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Cartoon Curriculum — Top Techie Sites for Digital Storytelling

By Christy Crawford on March 17, 2011
  • Grades: 3–5

Assigning your students an essay or book report? Rev up their interest with cartoons!

Assigning your students an essay or book report? Rev up their interest with cartoons! If you grew up in the '70s or '80s, you jammed to Schoolhouse Rock! and learned lessons from Sesame Street's animated shorts. Animation-lover, you know that cartoons and comics can educate and entertain. Use this kid-friendly form of storytelling to reinforce concepts, simplify confusing topics, and perfect students' sequencing. Read on for my favorite sites to get stories started, to create super heroes, or to awaken the digital artist in the classroom.  


Super Hero City 

Super Bettye-- Isn't everyone's mother a super hero?!


Check out The Hero Factory or Marvel Comics to discover the next Stan Lee. Both sites will allow users to download and print their creations. The Hero Factory will also create a title for a user's character once a weapon and attire are chosen. (Disclaimer: the Barbie-like proportions of these super heroes can't be missed. Be prepared for a silly comment or two from students.)  

At Marvel, create a three-panel comic strip or full-length comic with sound effects to highlight social issues, explain scientific theories, or tackle tough word problems. Check out a Bronx New School favorite, MakeBeliefsComix.com, for 21 ways to use comic strips in the classroom.  









Who doesn't love Saturday morning cartoons?!


Saturday morning TV junkies will love Go!Animate. This site revolutionized my use of cartoons in the classroom. (Caution: there is some inappropriate content — crude language, etc. — on the site.) Check out Go!Animate4SchoolsDomo Animate, Bitstrips, or ToonDoo for well-controlled digital learning environments.



("If you can type, you can make movies.")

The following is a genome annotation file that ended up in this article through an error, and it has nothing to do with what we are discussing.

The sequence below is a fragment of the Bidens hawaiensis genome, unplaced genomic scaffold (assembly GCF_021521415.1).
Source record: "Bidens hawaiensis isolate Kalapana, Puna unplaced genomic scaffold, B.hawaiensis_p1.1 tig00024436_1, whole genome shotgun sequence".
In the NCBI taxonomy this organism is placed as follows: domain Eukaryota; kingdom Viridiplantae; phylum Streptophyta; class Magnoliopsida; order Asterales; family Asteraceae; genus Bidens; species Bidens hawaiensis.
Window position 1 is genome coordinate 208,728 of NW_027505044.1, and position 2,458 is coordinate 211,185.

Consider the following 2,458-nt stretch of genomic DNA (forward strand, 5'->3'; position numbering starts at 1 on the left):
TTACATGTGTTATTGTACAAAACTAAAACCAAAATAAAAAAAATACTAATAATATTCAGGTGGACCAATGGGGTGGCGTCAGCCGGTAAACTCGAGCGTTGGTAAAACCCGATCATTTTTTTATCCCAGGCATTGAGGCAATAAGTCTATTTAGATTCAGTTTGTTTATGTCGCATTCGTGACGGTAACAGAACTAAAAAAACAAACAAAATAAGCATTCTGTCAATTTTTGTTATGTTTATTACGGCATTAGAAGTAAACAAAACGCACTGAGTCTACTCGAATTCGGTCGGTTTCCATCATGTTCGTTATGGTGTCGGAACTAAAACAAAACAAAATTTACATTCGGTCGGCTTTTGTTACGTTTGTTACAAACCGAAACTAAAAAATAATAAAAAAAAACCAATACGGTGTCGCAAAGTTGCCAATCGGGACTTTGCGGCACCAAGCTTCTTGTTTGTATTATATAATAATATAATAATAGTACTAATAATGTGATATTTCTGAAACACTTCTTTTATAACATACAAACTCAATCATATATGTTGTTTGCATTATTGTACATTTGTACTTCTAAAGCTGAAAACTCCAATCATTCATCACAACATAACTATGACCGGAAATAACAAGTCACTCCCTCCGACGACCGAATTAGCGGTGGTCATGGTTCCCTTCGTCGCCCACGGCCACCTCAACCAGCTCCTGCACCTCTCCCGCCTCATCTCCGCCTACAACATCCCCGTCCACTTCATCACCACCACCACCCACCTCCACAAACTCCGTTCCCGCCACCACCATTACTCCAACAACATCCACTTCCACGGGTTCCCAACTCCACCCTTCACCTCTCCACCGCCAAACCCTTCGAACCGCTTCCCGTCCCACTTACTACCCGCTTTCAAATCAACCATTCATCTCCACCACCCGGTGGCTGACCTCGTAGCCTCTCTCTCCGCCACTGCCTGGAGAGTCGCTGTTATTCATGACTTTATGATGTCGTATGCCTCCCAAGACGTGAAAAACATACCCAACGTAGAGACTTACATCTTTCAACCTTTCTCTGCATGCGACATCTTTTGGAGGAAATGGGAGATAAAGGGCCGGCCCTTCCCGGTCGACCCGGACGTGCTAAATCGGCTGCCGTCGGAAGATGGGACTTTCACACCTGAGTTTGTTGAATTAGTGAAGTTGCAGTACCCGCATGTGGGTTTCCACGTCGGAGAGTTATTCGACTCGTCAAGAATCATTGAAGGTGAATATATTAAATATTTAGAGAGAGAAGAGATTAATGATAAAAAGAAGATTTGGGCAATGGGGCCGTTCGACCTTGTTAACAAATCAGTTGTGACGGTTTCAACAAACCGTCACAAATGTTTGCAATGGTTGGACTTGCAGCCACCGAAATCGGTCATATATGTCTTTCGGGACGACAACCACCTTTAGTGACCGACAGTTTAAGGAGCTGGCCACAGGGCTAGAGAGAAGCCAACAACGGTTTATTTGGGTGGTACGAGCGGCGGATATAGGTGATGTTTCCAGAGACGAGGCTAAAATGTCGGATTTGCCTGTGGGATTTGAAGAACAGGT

Pick your set and your 3-D characters, choose a language and a voice, and click apply. Type your script in the text box, add character actions, sound effects, and camera angles . . . and you're done! For busy teachers, Xtranormal can be quickly learned and easily implemented in the classroom. (For more advanced 3-D animated projects, see Moviestorm. See Moviestorm's Education Academy for free site access.)  


Pixton Click-n-Drag Comics

This "teacher's secret weapon" is worth every penny. If your students are familiar with the easy character creation graphics of Nintendo's Wii video games, they will love Pixton. Add sound and voice to Pixton comics, upload photos or pictures, and easily revise student work before class screenings. Best of all, you can print the comics or embed them on your blog or Web site. Pixton also provides a rubric for your students' work! Sign up for a free trial (50 students for 30 days). Then put one of the site's how-to videos on your interactive whiteboard and count the seconds until everyone is hooked.  



Myths and Legends, E2BN

E2BN's Story Creator 2 Bookmark E2BN for your e-reading book club. Kids can read myths and legends or create their own e-readers. The site is aimed at British students, but you'll find myths and legends from all over the world. Use their handy glossary to tackle tough words.  

Create animated pieces using E2BN's Story Creator 2. My 5th graders thoroughly enjoyed adding their own voices for characters. Register your school to make it easier to manage the site. 



Scholastic Favorites